Ultimate Breakdown of 40 of The Most Common Misconceptions Worldwide – Part 1

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No one ever claimed in court that Twinkies made them commit a crime. In the murder trial of Dan White, the defense attorneys successfully argued diminished capacity as a result of severe depression. While eating Twinkies was given as evidence of depression, it was never claimed to be the cause of the murders. Despite this, people often claim that White's attorneys argued that Twinkies made him commit the murders.

2. The English lullaby, 'Twinkle, Twinkle, Little Star' was not composed by Wolfgang Amadeus Mozart when he was 5 years old. He only composed variations on the tune, at the age of 25 or 26.

3. It is rarely necessary to wait 24 hours before filing a missing person report. In instances where there is evidence of violence or of an unusual absence, law enforcement agencies in the United States often stress the importance of beginning an investigation promptly. The UK government website says in large type, "You don't have to wait 24 hours before contacting the police".

4. There is no consistent data supporting Monosodium glutamate (MSG) as triggering migraine headache exacerbation or other symptoms of so-called Chinese restaurant syndrome. Although there have been reports of an MSG-sensitive subset of the population, this has not been demonstrated in placebo-controlled trials.

5. Twinkies have a shelf life of approximately 45 days (25 in their original formulation) far shorter than the common (and somewhat jocular) myth that Twinkies are edible for decades or longer. They generally remain on a store shelf for only 7 to 10 days.

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The word "jihad" does not always mean "holy war"; literally, the word in Arabic means "struggle". While there is such a thing as "jihad bil saif", or jihad "by the sword", many modern Islamic scholars usually say that it implies an effort or struggle of a spiritual kind. Scholar Louay Safi asserts that "misconceptions and misunderstandings regarding the nature of war and peace in Islam are widespread in both the Muslim societies and the West", as much following 9/11 as before.

7. The black belt in martial arts does not necessarily indicate expert level or mastery. It was introduced for judo in the 1880s to indicate competency at all of the basic techniques of the sport. Promotion beyond black belt varies among different martial arts. In judo and some other Asian martial arts, holders of higher ranks are awarded belts with alternating red and white panels, and the highest ranks with solid red belts.

8. 420 did not originate from the Los Angeles police or penal code for marijuana use. In California, Police Code 420 means "juvenile disturbance", and California Penal Code section 420 prohibits the obstruction of access to public land. The use of "420" started in 1971 at San Rafael High School, where it indicated the time, 4:20 pm, when a group of students would go to smoke under the statue of Louis Pasteur.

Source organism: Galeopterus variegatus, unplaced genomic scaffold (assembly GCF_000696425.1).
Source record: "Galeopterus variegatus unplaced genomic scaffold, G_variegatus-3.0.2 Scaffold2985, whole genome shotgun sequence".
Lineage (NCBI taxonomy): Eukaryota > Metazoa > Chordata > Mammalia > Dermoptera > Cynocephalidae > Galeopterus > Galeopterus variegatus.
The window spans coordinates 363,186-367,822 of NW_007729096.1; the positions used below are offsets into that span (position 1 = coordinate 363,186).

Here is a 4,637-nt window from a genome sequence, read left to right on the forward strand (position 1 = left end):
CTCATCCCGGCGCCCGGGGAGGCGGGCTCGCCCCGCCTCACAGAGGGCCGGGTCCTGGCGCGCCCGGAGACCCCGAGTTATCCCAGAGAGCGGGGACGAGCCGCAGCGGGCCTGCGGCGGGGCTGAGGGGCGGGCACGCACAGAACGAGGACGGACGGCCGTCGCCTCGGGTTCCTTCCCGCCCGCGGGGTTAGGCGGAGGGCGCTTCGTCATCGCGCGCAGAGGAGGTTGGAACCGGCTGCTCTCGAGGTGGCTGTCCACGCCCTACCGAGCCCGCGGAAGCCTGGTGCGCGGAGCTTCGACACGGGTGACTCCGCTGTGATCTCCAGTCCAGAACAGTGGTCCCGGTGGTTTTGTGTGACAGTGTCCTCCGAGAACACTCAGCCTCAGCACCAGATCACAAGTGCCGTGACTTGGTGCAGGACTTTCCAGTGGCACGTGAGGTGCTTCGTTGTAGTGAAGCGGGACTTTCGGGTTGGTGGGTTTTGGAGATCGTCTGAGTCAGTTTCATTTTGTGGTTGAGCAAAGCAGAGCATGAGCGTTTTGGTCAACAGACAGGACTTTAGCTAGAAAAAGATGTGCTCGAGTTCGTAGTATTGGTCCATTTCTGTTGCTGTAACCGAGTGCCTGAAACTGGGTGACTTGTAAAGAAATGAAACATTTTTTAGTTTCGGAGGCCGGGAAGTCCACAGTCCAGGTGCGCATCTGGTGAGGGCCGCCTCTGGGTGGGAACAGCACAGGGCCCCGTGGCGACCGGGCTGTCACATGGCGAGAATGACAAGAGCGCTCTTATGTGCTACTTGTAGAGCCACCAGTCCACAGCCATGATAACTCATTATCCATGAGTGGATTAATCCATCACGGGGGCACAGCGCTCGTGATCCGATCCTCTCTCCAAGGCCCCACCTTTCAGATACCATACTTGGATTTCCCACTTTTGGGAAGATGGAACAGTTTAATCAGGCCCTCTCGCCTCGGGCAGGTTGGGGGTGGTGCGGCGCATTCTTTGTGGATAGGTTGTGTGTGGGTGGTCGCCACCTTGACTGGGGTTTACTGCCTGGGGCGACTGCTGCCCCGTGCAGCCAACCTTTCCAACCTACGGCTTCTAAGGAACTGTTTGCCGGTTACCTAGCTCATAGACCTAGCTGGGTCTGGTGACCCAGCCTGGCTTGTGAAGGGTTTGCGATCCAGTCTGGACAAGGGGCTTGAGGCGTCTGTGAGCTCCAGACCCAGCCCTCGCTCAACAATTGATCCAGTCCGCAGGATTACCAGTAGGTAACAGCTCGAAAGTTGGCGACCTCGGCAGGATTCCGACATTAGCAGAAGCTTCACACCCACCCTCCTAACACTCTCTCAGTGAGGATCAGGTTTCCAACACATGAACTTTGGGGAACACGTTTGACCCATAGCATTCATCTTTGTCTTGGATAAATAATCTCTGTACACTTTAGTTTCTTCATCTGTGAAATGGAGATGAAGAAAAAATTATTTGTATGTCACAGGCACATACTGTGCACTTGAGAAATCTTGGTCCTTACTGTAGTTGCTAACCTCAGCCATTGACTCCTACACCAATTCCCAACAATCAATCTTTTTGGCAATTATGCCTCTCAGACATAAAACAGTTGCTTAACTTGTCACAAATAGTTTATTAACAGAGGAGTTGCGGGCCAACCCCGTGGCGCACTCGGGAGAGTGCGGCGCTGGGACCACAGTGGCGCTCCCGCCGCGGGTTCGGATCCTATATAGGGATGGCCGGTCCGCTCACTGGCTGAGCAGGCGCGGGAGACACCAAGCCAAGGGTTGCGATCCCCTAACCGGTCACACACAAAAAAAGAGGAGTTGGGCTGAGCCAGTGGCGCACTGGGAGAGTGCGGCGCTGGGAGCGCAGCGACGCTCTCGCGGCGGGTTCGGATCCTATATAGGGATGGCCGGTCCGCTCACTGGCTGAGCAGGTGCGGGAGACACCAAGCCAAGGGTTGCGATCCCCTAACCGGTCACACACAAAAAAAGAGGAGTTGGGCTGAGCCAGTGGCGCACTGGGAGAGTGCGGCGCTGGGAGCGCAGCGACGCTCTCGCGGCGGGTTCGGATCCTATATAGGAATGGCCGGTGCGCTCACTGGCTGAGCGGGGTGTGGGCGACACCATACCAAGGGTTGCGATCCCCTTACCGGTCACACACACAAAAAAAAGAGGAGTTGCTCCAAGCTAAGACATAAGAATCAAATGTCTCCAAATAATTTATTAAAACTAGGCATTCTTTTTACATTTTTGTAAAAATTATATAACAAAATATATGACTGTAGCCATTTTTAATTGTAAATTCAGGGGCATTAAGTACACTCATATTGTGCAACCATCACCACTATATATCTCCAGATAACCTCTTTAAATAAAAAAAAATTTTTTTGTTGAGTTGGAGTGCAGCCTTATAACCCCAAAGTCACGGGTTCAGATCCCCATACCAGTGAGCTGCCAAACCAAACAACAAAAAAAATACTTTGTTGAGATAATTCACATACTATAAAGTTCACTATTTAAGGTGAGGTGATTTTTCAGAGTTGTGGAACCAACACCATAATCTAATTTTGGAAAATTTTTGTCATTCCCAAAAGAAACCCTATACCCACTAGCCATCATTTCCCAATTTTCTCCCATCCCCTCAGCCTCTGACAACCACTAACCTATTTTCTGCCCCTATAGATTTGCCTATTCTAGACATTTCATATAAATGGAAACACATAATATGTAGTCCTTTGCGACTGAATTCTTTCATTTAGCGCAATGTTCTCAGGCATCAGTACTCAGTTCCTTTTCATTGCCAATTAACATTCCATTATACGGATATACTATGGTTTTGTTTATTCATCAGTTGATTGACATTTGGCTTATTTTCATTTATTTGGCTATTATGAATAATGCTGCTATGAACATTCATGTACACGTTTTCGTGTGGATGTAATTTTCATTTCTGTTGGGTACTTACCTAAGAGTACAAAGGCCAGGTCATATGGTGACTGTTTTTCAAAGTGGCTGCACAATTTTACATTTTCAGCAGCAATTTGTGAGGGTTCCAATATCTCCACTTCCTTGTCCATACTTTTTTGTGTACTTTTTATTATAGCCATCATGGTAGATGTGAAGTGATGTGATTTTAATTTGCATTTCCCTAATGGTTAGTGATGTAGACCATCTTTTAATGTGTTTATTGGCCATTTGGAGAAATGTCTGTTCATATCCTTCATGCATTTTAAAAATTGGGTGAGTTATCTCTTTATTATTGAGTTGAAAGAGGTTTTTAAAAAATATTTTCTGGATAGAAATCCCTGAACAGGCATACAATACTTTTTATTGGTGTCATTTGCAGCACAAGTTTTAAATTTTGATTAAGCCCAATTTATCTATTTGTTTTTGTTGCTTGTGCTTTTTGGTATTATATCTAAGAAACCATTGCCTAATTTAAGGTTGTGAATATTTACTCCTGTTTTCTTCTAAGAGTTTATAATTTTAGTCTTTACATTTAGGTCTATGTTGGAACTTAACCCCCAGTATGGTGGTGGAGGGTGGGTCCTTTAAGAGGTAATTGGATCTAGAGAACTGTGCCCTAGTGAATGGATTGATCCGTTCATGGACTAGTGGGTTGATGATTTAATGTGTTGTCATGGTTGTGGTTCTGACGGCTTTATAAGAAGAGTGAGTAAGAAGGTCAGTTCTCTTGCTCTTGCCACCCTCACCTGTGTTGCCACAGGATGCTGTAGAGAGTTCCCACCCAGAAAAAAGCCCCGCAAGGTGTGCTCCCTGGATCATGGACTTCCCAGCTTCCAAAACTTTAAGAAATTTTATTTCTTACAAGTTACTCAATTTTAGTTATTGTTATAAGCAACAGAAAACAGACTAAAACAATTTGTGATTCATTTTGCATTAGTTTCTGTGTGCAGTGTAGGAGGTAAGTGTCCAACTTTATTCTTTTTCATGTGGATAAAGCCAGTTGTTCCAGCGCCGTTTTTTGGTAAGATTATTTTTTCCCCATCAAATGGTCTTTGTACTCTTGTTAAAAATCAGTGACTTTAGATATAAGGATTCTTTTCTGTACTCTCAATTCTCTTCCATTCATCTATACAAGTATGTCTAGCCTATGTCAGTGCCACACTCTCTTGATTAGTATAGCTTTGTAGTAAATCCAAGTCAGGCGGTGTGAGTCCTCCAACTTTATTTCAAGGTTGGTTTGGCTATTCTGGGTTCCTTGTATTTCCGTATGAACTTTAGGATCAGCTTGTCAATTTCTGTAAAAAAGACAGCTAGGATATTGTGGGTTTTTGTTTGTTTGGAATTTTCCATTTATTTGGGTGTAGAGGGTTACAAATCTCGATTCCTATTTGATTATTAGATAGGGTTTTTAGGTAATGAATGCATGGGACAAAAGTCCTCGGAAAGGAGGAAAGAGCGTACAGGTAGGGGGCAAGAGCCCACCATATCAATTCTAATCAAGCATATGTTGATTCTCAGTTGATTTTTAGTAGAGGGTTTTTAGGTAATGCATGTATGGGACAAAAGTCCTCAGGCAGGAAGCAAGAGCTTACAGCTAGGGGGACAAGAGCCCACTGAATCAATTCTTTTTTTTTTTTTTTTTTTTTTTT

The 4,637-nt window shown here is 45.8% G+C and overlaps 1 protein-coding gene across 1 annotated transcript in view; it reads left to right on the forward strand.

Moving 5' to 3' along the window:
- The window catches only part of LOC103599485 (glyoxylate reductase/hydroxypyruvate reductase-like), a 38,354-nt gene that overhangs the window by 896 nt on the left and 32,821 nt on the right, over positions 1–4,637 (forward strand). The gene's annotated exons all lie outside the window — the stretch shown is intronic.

9. Bulls are not enraged by the color red, used in capes by professional matadors. Cattle are dichromats, so red does not stand out as a bright color. It is not the color of the cape, but the perceived threat by the matador that incites it to charge.

10. The plate armor of European soldiers did not stop soldiers from moving around or necessitate a crane to get them into a saddle. They would as a matter of course fight on foot and could mount and dismount without help. In fact, soldiers equipped with plate armor were more mobile than those with mail armor (chain armor), as mail was heavier and required stiff padding beneath due to its pliable nature. It is true that armor used in tournaments in the late Middle Ages was significantly heavier than that used in warfare, which may have contributed to this misconception.

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Flowering sunflowers point in a fixed direction (often east) all day long. However, in an earlier developmental stage, before the appearance of flower heads, the immature buds do track the sun (a phenomenon called heliotropism) and the fixed alignment of the mature flowers toward a certain direction is often the result.

12. The term "Immaculate Conception", was not coined to refer to the virgin birth of Jesus, nor does it reference a supposed belief in the virgin birth of Mary, his mother. Instead, it denotes a Roman Catholic belief that Mary was not in a state of original sin from the moment of her own conception.

13. The use of triangular corner flags in English football is not a privilege reserved for those teams that have won an FA Cup in the past, despite a wide belief to the contrary that inspired a scene in the film 'Twin Town'. The Football Association's rules are silent on the subject, and often the decision over what shape flag to use has been up to the individual club's groundskeepers.

14. Poinsettias are not highly toxic to humans or cats. While it is true that they are mildly irritating to the skin or stomach, and may sometimes cause diarrhea and vomiting if eaten, an American Journal of Emergency Medicine study of 22,793 cases reported to the American Association of Poison Control Centers showed no fatalities and few cases requiring medical treatment. According to the ASPCA, poinsettias may cause light to mid-range gastrointestinal discomfort in felines, with diarrhea and vomiting as the most severe consequences of ingestion.